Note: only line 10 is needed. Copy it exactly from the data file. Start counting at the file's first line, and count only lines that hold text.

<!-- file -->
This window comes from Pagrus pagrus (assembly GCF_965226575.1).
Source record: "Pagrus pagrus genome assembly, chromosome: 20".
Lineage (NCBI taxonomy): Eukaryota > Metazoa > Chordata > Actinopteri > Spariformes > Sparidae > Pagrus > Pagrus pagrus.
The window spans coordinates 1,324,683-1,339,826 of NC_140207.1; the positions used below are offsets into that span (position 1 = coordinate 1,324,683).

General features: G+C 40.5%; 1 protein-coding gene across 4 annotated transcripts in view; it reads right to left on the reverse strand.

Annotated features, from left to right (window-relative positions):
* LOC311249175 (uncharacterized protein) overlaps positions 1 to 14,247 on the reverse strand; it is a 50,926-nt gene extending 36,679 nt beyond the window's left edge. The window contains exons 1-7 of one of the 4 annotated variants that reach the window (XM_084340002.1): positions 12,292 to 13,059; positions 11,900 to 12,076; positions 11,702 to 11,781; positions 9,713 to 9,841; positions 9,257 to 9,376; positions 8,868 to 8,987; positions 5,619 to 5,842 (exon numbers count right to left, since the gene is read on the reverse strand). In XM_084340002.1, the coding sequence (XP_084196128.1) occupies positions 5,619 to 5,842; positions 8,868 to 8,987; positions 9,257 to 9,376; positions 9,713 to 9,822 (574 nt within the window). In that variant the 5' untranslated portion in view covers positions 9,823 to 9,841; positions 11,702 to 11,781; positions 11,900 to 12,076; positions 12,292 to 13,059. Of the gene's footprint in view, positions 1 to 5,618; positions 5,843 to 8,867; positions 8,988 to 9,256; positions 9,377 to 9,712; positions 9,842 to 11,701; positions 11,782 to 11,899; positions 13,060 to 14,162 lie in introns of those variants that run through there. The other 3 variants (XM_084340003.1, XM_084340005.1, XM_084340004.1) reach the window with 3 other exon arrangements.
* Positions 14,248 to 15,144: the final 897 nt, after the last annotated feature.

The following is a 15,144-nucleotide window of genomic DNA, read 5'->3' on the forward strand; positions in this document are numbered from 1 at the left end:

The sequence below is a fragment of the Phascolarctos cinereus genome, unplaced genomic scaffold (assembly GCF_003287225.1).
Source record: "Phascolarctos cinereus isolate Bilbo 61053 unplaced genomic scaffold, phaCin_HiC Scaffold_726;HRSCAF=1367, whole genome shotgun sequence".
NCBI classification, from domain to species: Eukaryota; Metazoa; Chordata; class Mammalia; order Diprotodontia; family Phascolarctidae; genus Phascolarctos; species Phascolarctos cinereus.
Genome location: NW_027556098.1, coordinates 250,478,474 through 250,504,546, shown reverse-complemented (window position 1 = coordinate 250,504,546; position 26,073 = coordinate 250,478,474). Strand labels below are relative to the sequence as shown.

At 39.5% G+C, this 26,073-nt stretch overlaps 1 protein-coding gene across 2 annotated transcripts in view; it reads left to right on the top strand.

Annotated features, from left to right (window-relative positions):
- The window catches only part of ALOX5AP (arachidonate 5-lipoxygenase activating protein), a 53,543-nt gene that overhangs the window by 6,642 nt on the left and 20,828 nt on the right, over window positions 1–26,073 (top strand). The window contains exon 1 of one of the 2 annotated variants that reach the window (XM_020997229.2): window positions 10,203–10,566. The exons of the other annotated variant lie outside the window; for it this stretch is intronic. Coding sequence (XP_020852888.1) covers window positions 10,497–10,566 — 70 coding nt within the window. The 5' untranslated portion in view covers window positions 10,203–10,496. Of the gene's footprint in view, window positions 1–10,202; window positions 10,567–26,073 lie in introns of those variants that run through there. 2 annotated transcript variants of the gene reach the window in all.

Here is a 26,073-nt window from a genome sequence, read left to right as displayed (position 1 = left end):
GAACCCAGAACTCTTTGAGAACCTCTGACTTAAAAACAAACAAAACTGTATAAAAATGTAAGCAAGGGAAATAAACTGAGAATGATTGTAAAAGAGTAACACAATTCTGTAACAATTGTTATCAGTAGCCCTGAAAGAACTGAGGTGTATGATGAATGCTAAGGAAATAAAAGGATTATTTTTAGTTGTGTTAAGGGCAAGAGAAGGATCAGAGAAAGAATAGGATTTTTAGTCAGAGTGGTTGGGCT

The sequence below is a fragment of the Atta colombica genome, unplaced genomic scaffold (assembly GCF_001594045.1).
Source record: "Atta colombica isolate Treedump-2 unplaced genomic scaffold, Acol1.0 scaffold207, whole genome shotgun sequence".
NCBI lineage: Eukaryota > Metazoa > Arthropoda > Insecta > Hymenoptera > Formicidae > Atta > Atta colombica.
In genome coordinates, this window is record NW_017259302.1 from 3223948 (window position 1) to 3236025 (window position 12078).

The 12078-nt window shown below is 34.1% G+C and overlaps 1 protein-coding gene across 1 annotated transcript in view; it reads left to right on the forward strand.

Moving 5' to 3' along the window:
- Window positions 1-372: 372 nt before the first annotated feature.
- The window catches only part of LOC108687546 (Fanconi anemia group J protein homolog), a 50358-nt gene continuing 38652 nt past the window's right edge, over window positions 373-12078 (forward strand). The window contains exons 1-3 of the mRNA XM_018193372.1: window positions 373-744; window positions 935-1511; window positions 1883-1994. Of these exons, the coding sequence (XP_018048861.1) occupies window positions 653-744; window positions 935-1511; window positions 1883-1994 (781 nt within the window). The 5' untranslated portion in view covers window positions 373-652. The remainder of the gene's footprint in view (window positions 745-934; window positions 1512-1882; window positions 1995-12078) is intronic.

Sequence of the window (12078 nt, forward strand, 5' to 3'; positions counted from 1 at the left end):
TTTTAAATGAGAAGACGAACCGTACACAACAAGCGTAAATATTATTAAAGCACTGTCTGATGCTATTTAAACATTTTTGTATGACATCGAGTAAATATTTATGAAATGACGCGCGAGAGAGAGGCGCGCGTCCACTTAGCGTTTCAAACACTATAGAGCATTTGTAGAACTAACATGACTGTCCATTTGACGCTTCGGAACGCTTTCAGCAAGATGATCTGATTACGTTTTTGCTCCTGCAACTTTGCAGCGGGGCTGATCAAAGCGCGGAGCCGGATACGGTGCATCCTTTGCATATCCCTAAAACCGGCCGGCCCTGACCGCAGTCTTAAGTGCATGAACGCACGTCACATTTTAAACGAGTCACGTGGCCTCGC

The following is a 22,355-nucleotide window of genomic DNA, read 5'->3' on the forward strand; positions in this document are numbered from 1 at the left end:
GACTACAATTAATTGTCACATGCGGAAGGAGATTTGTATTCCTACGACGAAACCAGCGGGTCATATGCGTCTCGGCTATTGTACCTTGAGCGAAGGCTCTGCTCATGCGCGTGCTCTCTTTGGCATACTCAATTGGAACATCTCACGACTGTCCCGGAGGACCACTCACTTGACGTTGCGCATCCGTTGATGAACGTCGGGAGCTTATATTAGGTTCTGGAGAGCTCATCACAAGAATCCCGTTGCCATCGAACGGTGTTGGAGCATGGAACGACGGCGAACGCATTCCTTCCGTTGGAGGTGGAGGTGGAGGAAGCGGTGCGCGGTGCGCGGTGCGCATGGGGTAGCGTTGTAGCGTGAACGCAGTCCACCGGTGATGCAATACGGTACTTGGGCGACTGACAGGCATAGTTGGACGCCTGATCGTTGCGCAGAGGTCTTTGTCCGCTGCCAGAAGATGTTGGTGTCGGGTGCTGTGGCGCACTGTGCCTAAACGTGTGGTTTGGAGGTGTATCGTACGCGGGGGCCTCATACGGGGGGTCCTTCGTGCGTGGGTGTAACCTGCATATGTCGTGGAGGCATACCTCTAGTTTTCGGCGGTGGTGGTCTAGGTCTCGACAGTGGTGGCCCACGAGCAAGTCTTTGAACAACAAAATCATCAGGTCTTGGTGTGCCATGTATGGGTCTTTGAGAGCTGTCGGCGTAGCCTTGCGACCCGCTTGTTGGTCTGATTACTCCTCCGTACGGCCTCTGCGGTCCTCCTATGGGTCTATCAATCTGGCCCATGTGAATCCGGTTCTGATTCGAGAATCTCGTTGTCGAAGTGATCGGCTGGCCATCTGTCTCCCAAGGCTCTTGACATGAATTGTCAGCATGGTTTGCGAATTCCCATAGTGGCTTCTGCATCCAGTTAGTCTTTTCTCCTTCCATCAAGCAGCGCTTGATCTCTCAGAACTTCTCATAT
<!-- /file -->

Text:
The sequence below is a fragment of the Phascolarctos cinereus genome, unplaced genomic scaffold (assembly GCF_003287225.1).